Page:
Managing stress a daily challenge over a lifetime

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In the early '80s, Richard Haverlack couldn't figure out what was wrong with his health.

Ambitious and conscientious, the Westinghouse engineer turned manager wasn't feeling normal back then and worried he might have a medical problem. He wasn't sleeping well. He was gulping down antacids for heartburn.

"I was on edge and anxious about everything," the retired 65-year-old Hampton resident said.

Nowadays people understand what's going on in these cases, but it was still a mystery 30 years ago: Mr. Haverlack was stressed out.

He didn't realized stress was his problem until Westinghouse offered a stress-management program in 1981. He went on the retreat that taught "transcendental meditation" -- the key method used decades ago to manage stress.

"It was tremendously helpful," Mr. Haverlack said, noting it helped not to be near a telephone and to enjoy exercise. "That course was the beginning of my understanding that this could be dealt with and that it was not inevitable that I had to feel this way."

The realization also prompted him to rake through his memories to understand why he would be burdened by stress.

"I look back and look for certain things. I didn't have an ideal childhood. I see that factor in childhood contributed to this. Without a doubt I had some things that I was predisposed to," he said.

Early traumas in life, including abuse and loss of a parent, can lead to chronic stress that can persist a lifetime, often a shortened one, unless one takes action to cope with it. A person's stress levels also can burden those around him and her, including colleagues, friends and family.

"I was pretty much an overachiever in my day and that led to behaviors not too pleasant for the people around me," Mr. Haverlack said, noting he had a short temper and was irritable. "But you hurt yourself the worst. It takes the biggest toll on the person, but everyone else gets caught in the condition."

Even after the Westinghouse retreat, he continued to struggle with stress, prompting a visit to his doctor. In the 1980s, Valium (diazepam) commonly was prescribed for anxiety disorders.

"I didn't like taking it because it adversely affected my life and work," he said. "Back then, that was the cure-all. Take a tranquilizer, and you'll be fine. But that was all wrong. The problem was between the ears."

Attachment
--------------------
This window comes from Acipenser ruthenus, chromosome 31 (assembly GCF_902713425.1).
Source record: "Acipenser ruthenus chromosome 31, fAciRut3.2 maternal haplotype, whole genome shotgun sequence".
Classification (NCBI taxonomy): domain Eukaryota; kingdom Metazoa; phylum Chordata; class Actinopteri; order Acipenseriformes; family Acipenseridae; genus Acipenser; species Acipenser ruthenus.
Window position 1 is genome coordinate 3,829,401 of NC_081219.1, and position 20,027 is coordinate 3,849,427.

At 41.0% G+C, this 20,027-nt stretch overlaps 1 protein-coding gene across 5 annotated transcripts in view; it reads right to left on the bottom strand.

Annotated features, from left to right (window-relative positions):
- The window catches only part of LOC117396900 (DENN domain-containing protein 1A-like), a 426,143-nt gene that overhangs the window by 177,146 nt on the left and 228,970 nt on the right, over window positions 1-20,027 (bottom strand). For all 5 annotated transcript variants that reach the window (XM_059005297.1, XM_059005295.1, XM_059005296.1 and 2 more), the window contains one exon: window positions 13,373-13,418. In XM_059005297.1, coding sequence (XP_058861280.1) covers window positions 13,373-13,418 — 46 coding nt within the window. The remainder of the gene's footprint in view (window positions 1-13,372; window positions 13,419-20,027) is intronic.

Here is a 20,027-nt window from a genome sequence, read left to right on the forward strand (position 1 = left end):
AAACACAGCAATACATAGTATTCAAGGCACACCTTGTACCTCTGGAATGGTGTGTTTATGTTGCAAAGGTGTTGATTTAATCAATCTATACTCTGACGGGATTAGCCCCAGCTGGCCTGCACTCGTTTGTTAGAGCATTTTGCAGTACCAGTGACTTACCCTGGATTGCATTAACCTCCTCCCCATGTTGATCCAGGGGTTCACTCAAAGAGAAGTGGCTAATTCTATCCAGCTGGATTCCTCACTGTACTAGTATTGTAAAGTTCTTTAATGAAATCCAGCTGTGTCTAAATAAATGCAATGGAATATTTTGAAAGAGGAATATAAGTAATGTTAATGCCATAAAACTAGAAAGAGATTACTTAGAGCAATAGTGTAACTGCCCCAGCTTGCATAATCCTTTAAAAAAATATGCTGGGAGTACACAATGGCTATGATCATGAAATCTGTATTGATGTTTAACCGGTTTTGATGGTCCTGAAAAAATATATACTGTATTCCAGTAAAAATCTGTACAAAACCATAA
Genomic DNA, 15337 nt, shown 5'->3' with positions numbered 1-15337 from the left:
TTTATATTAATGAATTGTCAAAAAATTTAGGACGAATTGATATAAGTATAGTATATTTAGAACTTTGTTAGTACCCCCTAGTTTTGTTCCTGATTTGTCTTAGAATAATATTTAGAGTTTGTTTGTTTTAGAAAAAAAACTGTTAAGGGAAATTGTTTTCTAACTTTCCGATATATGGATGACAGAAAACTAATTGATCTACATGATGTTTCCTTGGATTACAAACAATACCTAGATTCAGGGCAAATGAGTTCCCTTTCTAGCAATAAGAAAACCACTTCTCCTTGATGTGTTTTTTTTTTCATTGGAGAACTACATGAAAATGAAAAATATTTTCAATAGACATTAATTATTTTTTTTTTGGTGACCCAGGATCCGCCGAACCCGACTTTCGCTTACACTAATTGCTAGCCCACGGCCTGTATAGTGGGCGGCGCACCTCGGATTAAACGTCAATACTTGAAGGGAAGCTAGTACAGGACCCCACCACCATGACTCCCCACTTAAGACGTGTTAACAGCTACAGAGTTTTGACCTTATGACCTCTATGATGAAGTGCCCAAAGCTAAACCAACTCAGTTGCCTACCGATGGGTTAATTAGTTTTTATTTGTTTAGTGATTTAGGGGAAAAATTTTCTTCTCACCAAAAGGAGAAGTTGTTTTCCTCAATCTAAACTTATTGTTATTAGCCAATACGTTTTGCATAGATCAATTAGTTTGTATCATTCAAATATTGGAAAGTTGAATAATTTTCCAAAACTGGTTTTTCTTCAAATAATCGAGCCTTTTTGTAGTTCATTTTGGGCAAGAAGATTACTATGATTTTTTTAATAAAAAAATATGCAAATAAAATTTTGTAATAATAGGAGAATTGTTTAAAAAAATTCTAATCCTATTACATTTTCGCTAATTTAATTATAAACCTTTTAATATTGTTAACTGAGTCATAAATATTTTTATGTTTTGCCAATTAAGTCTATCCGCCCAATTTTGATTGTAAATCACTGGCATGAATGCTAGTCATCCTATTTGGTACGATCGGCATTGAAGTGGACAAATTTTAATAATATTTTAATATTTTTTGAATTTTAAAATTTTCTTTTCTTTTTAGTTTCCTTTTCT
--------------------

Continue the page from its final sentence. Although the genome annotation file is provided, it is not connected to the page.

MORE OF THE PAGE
"Between the ears" refers to the brain's overresponse to stressful moments, as if one's life were in danger. The brain releases hormones -- adrenalin, neuroepinephrine and glucocorticoids -- that shut down parts of the body not necessary to face or flee the threat. Even in daily situations involving a criticism from the boss, an unexpected duty or a tight deadline, the brain acts as if the situation is do or die.

To return to normal, the brain releases the hormone cortisol to counteract the stress hormones. But those experiencing chronic stress fail to release sufficient cortisol, causing stress to persist. The result is immune response of inflammation that can be necessary to heal a wound or fight an infection but persistent and unnecessary inflammation.

Excessive inflammation leads to heart disease, high blood pressure, type 2 diabetes, obesity, gastric and inflammatory bowel disorders, rheumatism and other autoimmune diseases, along with anxiety disorders and depression.

Throughout his career, Mr. Haverlack attended stress-management programs. But stress eventually took its toll when he received an arterial stent to treat cardiovascular disease. No one in the previous generation of his family, nor his siblings, have heart disease.

Eventually Mr. Haverlack enrolled in an Osher Lifelong Learning Institute program taught by University of Pittsburgh immunologist Bruce S. Rabin, the noted stress-management expert. For the first time in 30 years, Mr. Haverlack said, he finally understood the science of stress and how stress-management techniques turned off the flow of hormones. He began realizing how childhood problems he declined to discuss made him psychologically predisposed to chronic stress.

"It has causes and understanding them is useful," he said. "You can treat this condition with his program. But another dimension to understanding it is that there's nothing wrong with me. I'm just a product of my environment and my life to this point. It's not a shortcoming."

In retirement, Mr. Haverlack, married for 41 years to his wife Aggie, volunteers his time to write memoirs for people in hospice care. He's already written 15 of them. The stress of self-imposed deadlines is countered by the rewards of completing memoirs for people in the final stages of life that become prized works for the person's family and friends.

Those lives, he said, also put life in perspective for him, including military veterans who survived the horrors of war and others who struggled through the Great Depression.

"Stress management is a journey, not a destination," Mr. Haverlack said. "To continue the metaphor, Dr. Rabin provided me with a detailed road map, and I am grateful that he has done such a thorough and useful job of preparing it.

"I am lucky that my stress was partially managed. I look back and say, 'Yeah, that was a close call.' The way I was driving myself was a bit self-destructive and not good for anyone else."


David Templeton: or 412-263-1578.


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